Probably the most popular type of winter squash is butternut squash.
The variety is recognized by its tan skin and bell-shaped physique. Once sliced open, the orange skin is exposed, as well as the small pocket of seeds and membrane toward the base of the squash.
Butternut squash is quite dense. Once cooked, it yields a very smooth texture and sweet flavor, reminiscent of an orange-fleshed sweet potato.
Ideal for pies, pumpkin bread, soups, sides, butternut squash is quite a tasty item to incorporate into your seasonal diets. Due to its deep orange flesh, butternut squash is loaded with the essential antioxidant beta-carotene, enough to supply almost 150% of the daily value of vitamin A in 1 cup serving of cooked squash. Butternut squash is also a very good source of dietary fiber, and supplies Vitamin C, magnesium, manganese and a good amount of potassium.
This week I prepared a delicious roasted butternut squash soup, the Fix of the Week (elsewhere on this page). You can currently find butternut squash at all weekly Santa Barbara Certified farmers’ markets from several local growers. Certified organic is available. Price averages $1.50 per pound.
Collard green is commonly incorporated into Southern style soul-food. It’s most notably simmered at low heat with ham hocks. The leaves are naturally quite hearty so they will take some time to become tender, which is why they are regularly braised.
I often work collard greens into homemade vegetable soups. Collard greens are considered a headless form of cabbage, like that of kale, one of its many close relatives in the Brassica vegetable family.
Very nutritious, collard greens have anti-inflammatory components in the form of Omega-3 fatty acids, and vitamin K. They are also a powerful source of the antioxidant’s beta carotene, as well as vitamins C and E.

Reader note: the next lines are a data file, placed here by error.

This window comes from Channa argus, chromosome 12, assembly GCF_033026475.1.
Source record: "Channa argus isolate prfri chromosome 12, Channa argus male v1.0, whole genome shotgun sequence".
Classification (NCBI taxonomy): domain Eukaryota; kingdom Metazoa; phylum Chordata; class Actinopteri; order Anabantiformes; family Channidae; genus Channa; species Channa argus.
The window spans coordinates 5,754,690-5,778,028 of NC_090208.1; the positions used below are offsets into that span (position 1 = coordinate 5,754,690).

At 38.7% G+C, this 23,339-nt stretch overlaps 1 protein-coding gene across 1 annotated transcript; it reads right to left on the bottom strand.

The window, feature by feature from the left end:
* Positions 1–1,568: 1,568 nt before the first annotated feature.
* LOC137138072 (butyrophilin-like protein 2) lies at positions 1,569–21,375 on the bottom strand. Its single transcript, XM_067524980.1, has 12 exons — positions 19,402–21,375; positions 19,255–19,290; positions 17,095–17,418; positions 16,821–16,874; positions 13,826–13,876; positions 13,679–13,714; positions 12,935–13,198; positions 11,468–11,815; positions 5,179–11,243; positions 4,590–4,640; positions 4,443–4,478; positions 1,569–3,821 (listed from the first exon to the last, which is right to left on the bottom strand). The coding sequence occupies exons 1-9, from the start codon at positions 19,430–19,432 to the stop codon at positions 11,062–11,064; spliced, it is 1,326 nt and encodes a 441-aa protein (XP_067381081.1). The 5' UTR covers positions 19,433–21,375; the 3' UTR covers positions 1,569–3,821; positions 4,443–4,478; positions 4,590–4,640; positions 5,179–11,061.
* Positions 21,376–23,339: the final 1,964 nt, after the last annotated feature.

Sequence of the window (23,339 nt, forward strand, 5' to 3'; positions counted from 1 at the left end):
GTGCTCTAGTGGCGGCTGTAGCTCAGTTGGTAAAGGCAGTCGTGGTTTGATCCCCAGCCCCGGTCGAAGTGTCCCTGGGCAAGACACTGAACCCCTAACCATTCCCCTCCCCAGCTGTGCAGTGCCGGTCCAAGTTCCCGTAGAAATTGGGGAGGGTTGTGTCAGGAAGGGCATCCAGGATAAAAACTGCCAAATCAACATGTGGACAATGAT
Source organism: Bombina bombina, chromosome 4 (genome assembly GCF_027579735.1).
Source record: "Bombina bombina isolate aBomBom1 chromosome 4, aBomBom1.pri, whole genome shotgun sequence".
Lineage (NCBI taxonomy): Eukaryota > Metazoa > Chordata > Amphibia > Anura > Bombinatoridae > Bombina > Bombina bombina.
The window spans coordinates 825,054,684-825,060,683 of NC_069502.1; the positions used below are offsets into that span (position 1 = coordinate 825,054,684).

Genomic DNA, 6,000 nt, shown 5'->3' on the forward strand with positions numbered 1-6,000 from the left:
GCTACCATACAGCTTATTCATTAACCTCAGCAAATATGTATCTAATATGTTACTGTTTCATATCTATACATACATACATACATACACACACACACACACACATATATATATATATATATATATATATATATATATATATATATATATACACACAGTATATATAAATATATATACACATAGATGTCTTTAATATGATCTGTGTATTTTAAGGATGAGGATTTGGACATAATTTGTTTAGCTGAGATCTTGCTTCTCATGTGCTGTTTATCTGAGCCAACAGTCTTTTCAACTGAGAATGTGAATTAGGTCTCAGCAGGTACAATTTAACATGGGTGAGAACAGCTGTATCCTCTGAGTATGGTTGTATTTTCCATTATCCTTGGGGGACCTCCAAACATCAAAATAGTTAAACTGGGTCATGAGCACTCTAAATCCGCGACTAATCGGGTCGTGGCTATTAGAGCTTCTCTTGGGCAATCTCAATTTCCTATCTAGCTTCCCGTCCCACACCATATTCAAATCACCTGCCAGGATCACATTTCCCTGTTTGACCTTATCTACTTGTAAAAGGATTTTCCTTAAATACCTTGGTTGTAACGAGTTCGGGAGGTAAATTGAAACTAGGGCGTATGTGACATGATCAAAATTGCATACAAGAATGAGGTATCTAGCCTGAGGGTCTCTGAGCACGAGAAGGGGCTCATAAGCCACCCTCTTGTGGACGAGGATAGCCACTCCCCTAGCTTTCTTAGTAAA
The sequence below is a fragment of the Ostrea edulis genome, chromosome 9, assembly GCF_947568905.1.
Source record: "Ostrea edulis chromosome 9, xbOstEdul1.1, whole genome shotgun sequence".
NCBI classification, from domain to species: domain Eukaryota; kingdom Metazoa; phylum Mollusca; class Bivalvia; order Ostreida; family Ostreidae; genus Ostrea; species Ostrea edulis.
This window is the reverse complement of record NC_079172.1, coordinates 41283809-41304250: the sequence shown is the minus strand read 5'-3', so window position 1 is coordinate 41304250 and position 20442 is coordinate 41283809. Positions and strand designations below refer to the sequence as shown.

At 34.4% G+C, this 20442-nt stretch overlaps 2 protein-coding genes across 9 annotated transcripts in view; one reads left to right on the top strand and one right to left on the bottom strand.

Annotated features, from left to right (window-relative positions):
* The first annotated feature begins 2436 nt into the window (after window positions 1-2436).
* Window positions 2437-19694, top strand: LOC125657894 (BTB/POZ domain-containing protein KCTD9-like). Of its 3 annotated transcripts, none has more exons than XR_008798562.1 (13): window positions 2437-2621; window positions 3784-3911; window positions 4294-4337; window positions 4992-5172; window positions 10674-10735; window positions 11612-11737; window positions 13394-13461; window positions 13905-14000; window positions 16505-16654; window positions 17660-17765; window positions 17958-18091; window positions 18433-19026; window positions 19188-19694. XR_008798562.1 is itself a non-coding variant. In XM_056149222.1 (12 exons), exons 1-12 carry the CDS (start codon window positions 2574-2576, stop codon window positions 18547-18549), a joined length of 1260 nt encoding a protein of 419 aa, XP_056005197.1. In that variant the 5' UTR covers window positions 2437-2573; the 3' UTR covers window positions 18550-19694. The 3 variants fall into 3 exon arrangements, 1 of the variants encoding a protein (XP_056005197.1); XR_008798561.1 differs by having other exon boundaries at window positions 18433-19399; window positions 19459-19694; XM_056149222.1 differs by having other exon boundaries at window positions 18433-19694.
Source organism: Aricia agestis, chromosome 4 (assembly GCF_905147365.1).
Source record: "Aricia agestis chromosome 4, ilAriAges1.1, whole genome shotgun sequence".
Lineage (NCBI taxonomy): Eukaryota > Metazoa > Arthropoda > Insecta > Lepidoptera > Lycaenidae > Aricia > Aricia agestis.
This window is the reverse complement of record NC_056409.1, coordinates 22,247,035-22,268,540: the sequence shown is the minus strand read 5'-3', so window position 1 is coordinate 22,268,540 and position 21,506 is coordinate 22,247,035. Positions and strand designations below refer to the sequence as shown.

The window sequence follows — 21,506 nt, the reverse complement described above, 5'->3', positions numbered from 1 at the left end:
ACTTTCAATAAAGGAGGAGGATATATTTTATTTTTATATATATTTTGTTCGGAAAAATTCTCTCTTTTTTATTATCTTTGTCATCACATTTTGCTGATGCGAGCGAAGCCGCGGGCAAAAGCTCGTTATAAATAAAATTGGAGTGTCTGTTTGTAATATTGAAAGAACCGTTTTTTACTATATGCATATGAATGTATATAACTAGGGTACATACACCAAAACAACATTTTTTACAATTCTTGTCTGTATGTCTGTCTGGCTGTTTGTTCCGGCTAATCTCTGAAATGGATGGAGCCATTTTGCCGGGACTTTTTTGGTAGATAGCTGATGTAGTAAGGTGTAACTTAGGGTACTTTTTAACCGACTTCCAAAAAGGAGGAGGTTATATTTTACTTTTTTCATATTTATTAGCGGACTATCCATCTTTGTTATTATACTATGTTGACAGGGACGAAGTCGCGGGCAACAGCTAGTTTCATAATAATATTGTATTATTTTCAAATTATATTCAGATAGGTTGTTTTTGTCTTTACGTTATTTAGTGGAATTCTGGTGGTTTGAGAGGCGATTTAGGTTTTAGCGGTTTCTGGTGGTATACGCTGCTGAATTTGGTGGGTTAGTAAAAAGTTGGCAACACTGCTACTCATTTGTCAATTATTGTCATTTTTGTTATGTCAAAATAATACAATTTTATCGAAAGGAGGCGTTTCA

Collard greens can be pan-fried and used to top butternut squash soup or incorporated into omelets and breakfast scrambles. You can also steam the collard greens, then stuff them and finish them in the oven. You can currently find certified organic collard greens from several local farmers, including John Givens Farm of Goleta and Roots Farm of Los Olivos. Collard greens can be found at most weekly Santa Barbara certified farmers’ markets.
Price averages $3 per bunch.
Baby bok choy
Another member of the cabbage family, baby bok choy is harvested at its young, petite stage of development. Bok choy consists of connected white stems topped with dark green leaves. The white base delivers a nice crisp texture, while the tops are tender, similar to that of Swiss chard.
I love to sear baby bok choy off in a very hot pan with olive oil and finished with minced garlic and red pepper flakes.
Baby bok choy is also nice in raw preparations such as spring rolls and salads.
Add baby bok choy to soups, curry dishes, and enjoy them grilled.
Bok choy translates from Chinese to mean “white cabbage,” and they thrive from late fall through the winter. You can expect to find freshly harvested baby Bok choy at the weekly Saturday Santa Barbara, Sunday Camino Real, Tuesday Santa Barbara, Wednesday Solvang and Thursday Carpinteria farmers’ markets.
Price averages $3 per pound.